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Old 06-22-2019, 05:07 PM   #81
jcl
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Originally Posted by gypsydad View Post
When I asked about the 3500 difference vs 2500, they told me 3500 has a solid rear axil; the 2500 has the coil springs.
Both have solid rear axles.
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Old 06-22-2019, 06:40 PM   #82
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I purchased a 2018 ram 2500 with the hemi motor. The main reason I went with the Ram was because of the coil spring suspension. Much easier to lower using air bags. There are a couple of companies that make air replacement springs that will allow the truck to be lowered a couple of inches. More if you can find a 2 wheel drive anywhere. I have done the rear springs, and can move the rear up and down considerably. Only takes @32 psi to keep at original ride height. Planning on doing the front later this fall. The lower truck is nice for getting in and out easier. The older I get, the more the knees hurt. If you get a new truck, remember to set the tire pressure at a reasonable amount. Mine was over 80psi, and drove like crap. At 55psi, rides really nice. Hoping the front air bags help even more. Just my opinion. Mike
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Old 06-22-2019, 06:52 PM   #83
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Originally Posted by jcl View Post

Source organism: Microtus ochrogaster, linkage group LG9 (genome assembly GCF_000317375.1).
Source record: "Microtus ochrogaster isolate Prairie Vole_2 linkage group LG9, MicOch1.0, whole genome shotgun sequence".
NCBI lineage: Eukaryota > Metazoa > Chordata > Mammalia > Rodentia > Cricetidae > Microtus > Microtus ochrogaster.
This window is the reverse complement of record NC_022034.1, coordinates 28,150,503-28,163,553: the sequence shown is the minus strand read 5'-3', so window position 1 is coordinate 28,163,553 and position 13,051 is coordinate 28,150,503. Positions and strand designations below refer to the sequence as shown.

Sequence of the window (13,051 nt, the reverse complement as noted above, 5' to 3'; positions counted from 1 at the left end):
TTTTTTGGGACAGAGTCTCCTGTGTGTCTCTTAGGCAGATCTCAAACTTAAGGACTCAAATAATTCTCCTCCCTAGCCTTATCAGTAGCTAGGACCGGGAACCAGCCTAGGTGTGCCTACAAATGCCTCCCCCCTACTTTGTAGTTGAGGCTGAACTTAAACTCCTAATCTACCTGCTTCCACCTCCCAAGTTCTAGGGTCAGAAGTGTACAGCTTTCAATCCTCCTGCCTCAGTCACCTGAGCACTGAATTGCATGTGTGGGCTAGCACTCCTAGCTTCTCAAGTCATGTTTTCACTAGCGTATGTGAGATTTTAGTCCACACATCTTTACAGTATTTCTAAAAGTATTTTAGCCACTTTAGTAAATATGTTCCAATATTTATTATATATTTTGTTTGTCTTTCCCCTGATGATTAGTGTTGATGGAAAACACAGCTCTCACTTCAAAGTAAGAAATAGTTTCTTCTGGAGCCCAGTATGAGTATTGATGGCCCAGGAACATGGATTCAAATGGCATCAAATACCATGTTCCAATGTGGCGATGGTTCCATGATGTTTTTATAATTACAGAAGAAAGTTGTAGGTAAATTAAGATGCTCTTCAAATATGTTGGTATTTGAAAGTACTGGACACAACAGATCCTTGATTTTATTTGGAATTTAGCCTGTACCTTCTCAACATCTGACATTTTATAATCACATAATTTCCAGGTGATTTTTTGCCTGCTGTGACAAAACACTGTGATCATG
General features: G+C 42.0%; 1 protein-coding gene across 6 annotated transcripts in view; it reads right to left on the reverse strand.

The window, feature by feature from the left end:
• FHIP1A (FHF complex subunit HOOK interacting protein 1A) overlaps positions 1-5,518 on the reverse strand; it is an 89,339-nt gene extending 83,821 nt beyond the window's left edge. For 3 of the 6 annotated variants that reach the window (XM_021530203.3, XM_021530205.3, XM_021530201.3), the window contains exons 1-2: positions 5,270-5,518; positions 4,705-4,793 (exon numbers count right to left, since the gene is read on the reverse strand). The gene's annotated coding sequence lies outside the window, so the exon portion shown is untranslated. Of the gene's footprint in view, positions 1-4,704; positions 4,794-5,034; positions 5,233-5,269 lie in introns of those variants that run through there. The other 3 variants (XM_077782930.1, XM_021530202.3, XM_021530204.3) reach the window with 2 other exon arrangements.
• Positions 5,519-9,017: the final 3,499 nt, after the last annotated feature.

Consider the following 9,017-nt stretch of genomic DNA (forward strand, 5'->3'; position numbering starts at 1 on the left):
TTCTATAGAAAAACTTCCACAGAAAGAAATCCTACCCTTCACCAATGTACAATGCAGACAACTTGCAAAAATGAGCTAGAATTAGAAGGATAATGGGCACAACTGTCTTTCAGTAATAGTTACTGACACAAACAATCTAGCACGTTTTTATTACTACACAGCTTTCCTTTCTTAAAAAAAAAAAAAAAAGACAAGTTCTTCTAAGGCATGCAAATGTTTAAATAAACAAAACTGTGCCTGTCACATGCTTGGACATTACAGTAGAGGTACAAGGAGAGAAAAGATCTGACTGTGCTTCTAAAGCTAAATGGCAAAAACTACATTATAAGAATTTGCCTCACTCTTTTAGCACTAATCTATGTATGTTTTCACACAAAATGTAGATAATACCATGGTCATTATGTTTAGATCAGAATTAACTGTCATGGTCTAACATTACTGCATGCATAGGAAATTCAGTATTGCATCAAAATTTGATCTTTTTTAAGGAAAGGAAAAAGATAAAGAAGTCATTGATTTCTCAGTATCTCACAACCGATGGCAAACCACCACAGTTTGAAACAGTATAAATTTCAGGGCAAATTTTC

Both have solid rear axles.


I think he meant to say the 3500 has leaf springs in the rear vs. coils on the 2500.

No independent rear axles yet but I saw a rumor that Ford is toying with the idea.
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Old 06-22-2019, 08:53 PM   #84
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Originally Posted by gypsydad View Post
[/U][/I]...unfortunately, I could not find a 2500 Cummins with the new 8 speed, Bilstein's, coil suspension, short bed, 4x4 to try and compare the ride...only had the Hemi long in this configuration. :
Only the 2019 Hemi gets the 8 speed transmission. This is the same ZF transmission in the 1500 trucks. The 2018 and older Hemi had a 66RFE (a variant of the 68RFE used in the diesel trucks.)
The 2500 Cummins trucks have 6 speed - 68RFE transmission - this transmission has been used since the year 2007.5.
The 2500 Cummins truck uses the 6 speed - 68RFE or the optional Aisin transmission. The Aisin is a true medium duty truck transmission. It is not really needed unless your hauling monster fifth wheel or similar heavy loads.
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Old 06-23-2019, 06:52 AM   #85